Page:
I’ve lived in the past in many ways, ever since I was a child. Fascinated by old photos, old books, old stories. Old everything, it seemed. And never more so than at Christmas.

Soldier carrying a Christmas tree, 1915. source

That’s why when my mum married my step-father and we moved to the farm I was in seventh heaven. There were old buildings to explore, piles of old treasures in the dirt-floored cellar under the kitchen to unearth, and many, many old stories to hear from my step-father who was himself a bit mired in the past. I was particularly thrilled to discover, our first Christmas on the farm, that Lloyd would be harnessing up his team of horses to head into the woods to cut our Christmas tree. Oh, joy. I might have been a character out of Little Women, without the fur trimmed muff, of course. I wonder if sister Connie remembers the long, hooded, winter cape she wore on our adventure that year. Now, she DID look like a character out of the past.

Lloyd harnesses up the team. Sometime in the early seventies.

My favourite Christmas movies are, of course, the old black and white ones. I think I know every line of Miracle on 34th Street. Especially from the last scene where John Payne congratulates himself: “I must be a pretty good lawyer. I take a little old man and legally prove to the world that he’s Santa Claus.” I love that bit. I also love Maureen O’Hara’s wide-shouldered fur coat and fur trimmed hat. You can’t beat the forties for winter fashion, in my opinion.

The other night Hubby and I watched another old Christmas movie, one recommended by a reader here on the blog. The Bishop’s Wife starring Cary Grant, Loretta Young, and David Niven was new to both of us, and we loved it. I think Hubby liked it even better than I did. If you haven’t seen it you should do so. It has echoes of other favourite Christmas movies: an angel, and someone who has forgotten the important things in life. The same child actor who played Zuzu Bailey in It’s a Wonderful Life plays little Debbie in The Bishop’s Wife. Plus Monty Woolley as the old professor is a dead ringer for Ed Gwenn in Miracle on 34th Street. Then again, it may just be the beard.

Now, have a look at the tree from The Bishop’s Wife, below. It reminds me of all our Christmas trees growing up. The same sparse looking garland, the same lights, except we had tin reflectors on our lights, and a few bubble lights. They were my favourite. Remember having to test every single bulb on the string when one went out? And all that tinsel. Our tree always groaned under the weight of all those tinsel icicles. My sisters and I carefully draped every single, blasted one of those. One at a time, over and over. We were NOT allowed to just toss handfuls of the stuff at the tree, as someone (who shall remain nameless) might have been tempted to do.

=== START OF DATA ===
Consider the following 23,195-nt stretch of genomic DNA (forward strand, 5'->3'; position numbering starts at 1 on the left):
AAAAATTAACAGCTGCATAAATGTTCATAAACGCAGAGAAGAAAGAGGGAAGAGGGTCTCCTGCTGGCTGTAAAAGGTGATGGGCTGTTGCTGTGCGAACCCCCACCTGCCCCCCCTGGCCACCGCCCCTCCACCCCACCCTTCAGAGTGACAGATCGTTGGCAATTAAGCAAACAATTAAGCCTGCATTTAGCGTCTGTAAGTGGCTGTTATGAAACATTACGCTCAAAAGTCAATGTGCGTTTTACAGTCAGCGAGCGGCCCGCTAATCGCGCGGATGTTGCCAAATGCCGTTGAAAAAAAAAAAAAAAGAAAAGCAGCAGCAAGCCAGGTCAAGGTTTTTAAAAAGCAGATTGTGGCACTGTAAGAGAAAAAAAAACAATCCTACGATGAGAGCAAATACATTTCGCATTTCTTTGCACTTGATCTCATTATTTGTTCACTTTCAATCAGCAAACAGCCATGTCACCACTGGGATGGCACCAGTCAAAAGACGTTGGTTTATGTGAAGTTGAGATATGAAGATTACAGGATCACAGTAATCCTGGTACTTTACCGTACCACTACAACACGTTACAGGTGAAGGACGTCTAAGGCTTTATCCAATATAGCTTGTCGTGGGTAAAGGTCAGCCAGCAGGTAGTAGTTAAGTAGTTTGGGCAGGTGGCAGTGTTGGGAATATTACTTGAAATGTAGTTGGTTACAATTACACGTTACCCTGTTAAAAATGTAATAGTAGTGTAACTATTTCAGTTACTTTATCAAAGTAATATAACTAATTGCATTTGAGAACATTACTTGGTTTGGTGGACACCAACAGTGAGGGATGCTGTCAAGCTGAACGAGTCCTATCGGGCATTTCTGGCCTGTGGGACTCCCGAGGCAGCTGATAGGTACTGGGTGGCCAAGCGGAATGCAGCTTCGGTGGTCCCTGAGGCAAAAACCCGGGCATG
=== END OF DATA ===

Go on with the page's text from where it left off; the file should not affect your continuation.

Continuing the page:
Cary Grant and Loretta Young in The Bishop’s Wife.

Icicles on the tree is one tradition I was not sad to abandon. When Hubby and I were first together we still used them. Our old cat would sit in front of the tree for hours, paws neatly folded, waiting for us to leave the room. One night Hubby heard a suspicious rustle from the living room and returned to see the cat still sitting, facing the tree. He turned around when Hubby chided him with, “Doc, what have you been doing?” Ha. I swear that cat could look so innocent, and so offended, when accused of anything. And we might have fallen for it if it weren’t for the two inch trail of icicle dangling from the corner of his mouth. Sigh. I miss old Doc. But I don’t miss the icicles.

We’re a bit behind schedule with Christmas this year in our house. Hubby and I have our tree up. But I haven’t even started decorating it yet. That’s tomorrow’s job. I love to unpack all the ornaments, and put up the lights, and garlands, and the old ornaments that I brought from home a few years ago. Then the wreaths, and the greenery on the mantle, and whatever, wherever. I hate to rush when I decorate for Christmas. Hence it is my one, my only, job tomorrow.

I’ll be taking a week off from blogging during the holidays, like I usually do. Hubby and I will spend Christmas Day with my sister and her family. We have a few parties and open house events to attend in the next couple of weeks. But Christmas Eve will be just us. That’s how we like it.

We’ll enjoy a bottle of good red wine and my famous (at our house anyway) Christmas tourtière. We’ll have lots of vegetables; Hubby is trying roasted brussel sprouts this year. A lovely, green salad with my cranberry-pear balsamic vinegar and blood-orange olive oil dressing. I love that combo so much I think I could drink the stuff. And then something light and lemony for dessert. When I’m cooking dinner, we’ll listen to the late Alan Maitland read Frederick Forsyth’s Christmas story “The Shepherd” on CBC radio. I hate to miss that story. I cry every time. You can listen to it here, if you like. But I warn you, have the kleenex ready.